Nobel Peace Prize Winners
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SPOKESMAN: The Nobel Peace Prize for 2005 is to be shared in two equal parts between the International Atomic Energy Agency, IAEA, and its Director General, Mohamed ElBaradei.
KWAME HOLMAN: The announcement in Oslo, Norway brought cheers, hugs and smiles in Vienna, Austria, the city the IAEA calls home. The nuclear agency was created in 1957 by the United Nations to oversee the development of atomic energy for peaceful purposes. That mandate since has evolved to responsibility for stopping the development and spread of nuclear arms.
At the IAEA’S helm the past eight years, Mohamed ElBaradei, the 63-year-old Egyptian lawyer and former diplomat. He became an international figure in the run-up to the Iraq war in 2003. His agency dispatched weapons inspectors to Iraq and he was caught in the middle of claims and counter claims between the Bush administration and Saddam Hussein over Iraq’s alleged nuclear capabilities. Here was ElBaradei at the U.N. Security Council in January, 2003, two months before the U.S. invasion, urging more inspections and the postponement of military action.
MOHAMED ElBARADEI: We have to date found no evidence that Iraq has revived its nuclear weapon program since the elimination of the program in the 1990s. However, our work is steadily progressing, and should be allowed to run its natural course.
KWAME HOLMAN: And again, days before the war began.
MOHAMED ElBARADEI: There is no indication of resumed nuclear activities in those buildings that were identified through the use of satellite imagery as being reconstructed or newly erected since 1998, nor any indication of nuclear related prohibited activities at any inspected sites. Second, there is no indication that Iraq has attempted to import uranium since 1990. Three, there is no indication that Iraq has attempted to import aluminum tubes for use in centrifuge enrichment.
After three months of inclusive inspections, we have to date found no evidence or plausible indication of the revival of a nuclear weapons program in Iraq.
KWAME HOLMAN: ElBaradei walked a delicate line at the Security Council haunted by the memory that the IAEA and its inspectors completely missed Iraq’s nuclear capabilities before the first Gulf War. In the contentious diplomatic months before the second Iraq war, ElBaradei appeared on the NewsHour.
GWEN IFILL: When the president spoke on the subject last October, he said "The evidence indicates that Iraq has reconstituting its nuclear weapons program." Are you saying that so far you found no evidence of that?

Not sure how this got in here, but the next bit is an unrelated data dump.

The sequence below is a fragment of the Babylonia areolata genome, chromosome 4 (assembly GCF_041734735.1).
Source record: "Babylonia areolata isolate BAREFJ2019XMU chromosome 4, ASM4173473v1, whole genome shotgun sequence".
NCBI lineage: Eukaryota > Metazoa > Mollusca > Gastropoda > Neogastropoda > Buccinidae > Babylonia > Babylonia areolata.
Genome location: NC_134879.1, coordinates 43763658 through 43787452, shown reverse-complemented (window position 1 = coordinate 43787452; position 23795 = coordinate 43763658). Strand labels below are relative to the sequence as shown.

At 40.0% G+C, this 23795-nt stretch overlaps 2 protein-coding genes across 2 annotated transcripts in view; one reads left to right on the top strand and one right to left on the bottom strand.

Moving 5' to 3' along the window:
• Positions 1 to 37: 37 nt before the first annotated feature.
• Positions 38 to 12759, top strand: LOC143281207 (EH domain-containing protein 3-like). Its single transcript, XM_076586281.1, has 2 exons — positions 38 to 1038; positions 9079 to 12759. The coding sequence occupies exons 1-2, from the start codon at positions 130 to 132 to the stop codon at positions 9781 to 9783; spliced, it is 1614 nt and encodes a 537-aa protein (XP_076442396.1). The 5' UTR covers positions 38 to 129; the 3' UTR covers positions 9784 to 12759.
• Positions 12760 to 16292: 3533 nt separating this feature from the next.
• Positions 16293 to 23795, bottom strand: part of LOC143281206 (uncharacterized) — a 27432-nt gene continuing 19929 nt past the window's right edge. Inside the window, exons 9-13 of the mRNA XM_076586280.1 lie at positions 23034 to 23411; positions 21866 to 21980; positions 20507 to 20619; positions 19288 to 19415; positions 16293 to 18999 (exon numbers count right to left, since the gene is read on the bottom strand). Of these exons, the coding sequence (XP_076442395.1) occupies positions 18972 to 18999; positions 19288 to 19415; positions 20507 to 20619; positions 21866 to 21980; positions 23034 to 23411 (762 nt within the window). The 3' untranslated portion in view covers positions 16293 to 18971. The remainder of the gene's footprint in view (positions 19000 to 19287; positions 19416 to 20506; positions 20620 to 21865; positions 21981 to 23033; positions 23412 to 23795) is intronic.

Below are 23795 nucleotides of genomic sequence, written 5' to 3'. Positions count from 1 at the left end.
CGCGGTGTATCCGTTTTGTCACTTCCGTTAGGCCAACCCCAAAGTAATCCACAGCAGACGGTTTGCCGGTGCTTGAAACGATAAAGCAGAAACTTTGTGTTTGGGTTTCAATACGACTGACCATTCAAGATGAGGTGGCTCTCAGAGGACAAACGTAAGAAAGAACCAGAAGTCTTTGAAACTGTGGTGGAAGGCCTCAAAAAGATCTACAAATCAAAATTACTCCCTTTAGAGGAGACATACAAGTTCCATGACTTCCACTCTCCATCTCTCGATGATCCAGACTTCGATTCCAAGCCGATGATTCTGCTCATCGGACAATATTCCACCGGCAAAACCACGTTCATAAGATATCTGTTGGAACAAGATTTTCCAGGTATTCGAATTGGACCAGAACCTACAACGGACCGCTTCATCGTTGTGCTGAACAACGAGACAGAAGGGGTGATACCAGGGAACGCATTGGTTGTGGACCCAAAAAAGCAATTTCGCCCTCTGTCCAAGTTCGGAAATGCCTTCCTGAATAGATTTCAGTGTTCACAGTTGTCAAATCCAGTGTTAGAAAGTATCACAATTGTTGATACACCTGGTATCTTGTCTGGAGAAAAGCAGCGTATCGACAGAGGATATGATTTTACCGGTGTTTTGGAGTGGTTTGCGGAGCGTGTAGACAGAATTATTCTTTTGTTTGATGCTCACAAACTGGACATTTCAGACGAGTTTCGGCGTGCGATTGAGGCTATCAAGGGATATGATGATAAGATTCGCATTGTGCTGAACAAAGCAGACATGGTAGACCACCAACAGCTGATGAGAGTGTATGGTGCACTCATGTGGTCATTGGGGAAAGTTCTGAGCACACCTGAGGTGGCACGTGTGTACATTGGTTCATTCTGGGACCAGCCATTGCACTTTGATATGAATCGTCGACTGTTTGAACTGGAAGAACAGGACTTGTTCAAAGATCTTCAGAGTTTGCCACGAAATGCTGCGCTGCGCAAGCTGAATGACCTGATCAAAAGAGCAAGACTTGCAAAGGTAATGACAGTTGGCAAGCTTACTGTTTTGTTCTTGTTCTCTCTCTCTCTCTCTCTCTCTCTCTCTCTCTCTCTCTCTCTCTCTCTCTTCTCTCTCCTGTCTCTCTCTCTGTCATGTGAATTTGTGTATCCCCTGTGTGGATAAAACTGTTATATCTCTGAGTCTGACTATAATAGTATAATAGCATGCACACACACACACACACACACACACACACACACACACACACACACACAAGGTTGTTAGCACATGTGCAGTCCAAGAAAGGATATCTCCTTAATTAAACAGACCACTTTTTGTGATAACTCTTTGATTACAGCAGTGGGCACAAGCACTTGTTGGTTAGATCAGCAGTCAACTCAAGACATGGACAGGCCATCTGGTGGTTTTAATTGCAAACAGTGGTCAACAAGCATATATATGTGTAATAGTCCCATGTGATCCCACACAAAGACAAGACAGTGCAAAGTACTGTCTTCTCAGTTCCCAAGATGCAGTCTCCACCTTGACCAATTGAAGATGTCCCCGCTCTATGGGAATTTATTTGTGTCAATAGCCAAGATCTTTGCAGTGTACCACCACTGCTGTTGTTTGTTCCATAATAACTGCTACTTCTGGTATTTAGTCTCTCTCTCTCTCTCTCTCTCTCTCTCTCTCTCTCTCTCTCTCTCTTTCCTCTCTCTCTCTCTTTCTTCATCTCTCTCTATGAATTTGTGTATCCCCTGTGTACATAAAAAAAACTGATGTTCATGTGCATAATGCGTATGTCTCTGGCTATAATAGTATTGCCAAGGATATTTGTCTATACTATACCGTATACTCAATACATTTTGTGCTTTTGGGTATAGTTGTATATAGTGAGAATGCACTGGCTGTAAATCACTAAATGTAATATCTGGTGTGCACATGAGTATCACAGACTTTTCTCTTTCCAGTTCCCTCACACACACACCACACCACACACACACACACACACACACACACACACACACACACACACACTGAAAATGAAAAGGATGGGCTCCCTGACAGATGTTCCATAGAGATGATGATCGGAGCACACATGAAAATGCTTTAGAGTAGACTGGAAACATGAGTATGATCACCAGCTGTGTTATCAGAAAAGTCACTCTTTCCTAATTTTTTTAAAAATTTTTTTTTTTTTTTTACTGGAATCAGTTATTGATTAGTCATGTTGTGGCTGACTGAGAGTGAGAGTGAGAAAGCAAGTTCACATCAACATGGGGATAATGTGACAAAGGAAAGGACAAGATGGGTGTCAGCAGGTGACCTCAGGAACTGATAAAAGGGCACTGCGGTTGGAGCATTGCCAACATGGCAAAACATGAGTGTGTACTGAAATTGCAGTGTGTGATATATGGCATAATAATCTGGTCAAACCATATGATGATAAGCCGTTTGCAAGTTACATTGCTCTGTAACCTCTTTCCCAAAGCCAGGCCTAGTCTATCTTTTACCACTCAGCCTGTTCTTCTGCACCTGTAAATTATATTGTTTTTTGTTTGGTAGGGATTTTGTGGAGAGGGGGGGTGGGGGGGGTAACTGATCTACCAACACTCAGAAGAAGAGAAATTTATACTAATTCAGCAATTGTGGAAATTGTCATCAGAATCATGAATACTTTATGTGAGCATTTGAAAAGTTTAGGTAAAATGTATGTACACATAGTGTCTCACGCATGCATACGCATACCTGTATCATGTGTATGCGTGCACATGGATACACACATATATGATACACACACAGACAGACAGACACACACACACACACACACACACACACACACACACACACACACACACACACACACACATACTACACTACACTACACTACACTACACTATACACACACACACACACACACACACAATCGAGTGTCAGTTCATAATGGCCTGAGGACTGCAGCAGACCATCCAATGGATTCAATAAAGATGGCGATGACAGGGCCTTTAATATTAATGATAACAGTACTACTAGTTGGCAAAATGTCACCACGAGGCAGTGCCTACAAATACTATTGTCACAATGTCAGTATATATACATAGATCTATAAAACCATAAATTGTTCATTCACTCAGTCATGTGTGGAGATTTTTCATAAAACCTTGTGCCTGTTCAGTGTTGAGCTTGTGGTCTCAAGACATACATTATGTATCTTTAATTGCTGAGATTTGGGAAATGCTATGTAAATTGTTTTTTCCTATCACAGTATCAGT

MOHAMED ElBARADEI (Jan. 28, 2003): Overall, we haven’t seen any evidence of a revival of the nuclear weapons program in Iraq, but we have not done — we have not completed our job yet.
KWAME HOLMAN: That contrasted with the Bush administration’s assessment. The vice president appeared on NBC’s Meet the Press.
VICE PRESIDENT DICK CHENEY (March 16, 2003): We believe he has in fact reconstituted nuclear weapons. I think Mr. ElBaradei, frankly, is wrong, and I think if you look at the track record of the International Atomic Energy Agency in this kind of issue, especially where Iraq is concerned, they have consistently underestimated or missed what it was Saddam Hussein was doing.
KWAME HOLMAN: In the end, ElBaradei never did endorse US claims that Saddam Hussein had an active nuclear weapons program.
In the last few years he has focused more attention on North Korea and Iran, alleged to be developing nuclear weapons of their own. Last year he sat down with Margaret Warner to discuss efforts to stop the spread of nuclear weapons not only among nations but on the black market and to terrorist groups.
MOHAMED ElBARADEI: There’s a lot of measures we need to take, control of the nuclear material, better export control, better authority for the agency, less countries having enrichment processing. So people should not sit on their laurels and say we are safe. We are not safe unless we take a lot of measures.
KWAME HOLMAN: Suggesting ElBaradei was insufficiently critical of Iran’s nuclear program, the Bush administration initially opposed his recent reappointment to a third term as the agency’s director general. However, Secretary of State Condoleezza Rice called ElBaradei today to offer congratulations.
In Vienna, ElBaradei praised his co-workers and said the award would help their work go forward.
MOHAMED ElBARADEI: It will strengthen the integrity of the agency, the fact that there is overwhelming public support for our work definitely will hopefully help to resolve some of that major outstanding issues we are facing today.
KWAME HOLMAN: ElBaradei and the IAEA will share the $1.3 million peace prize award.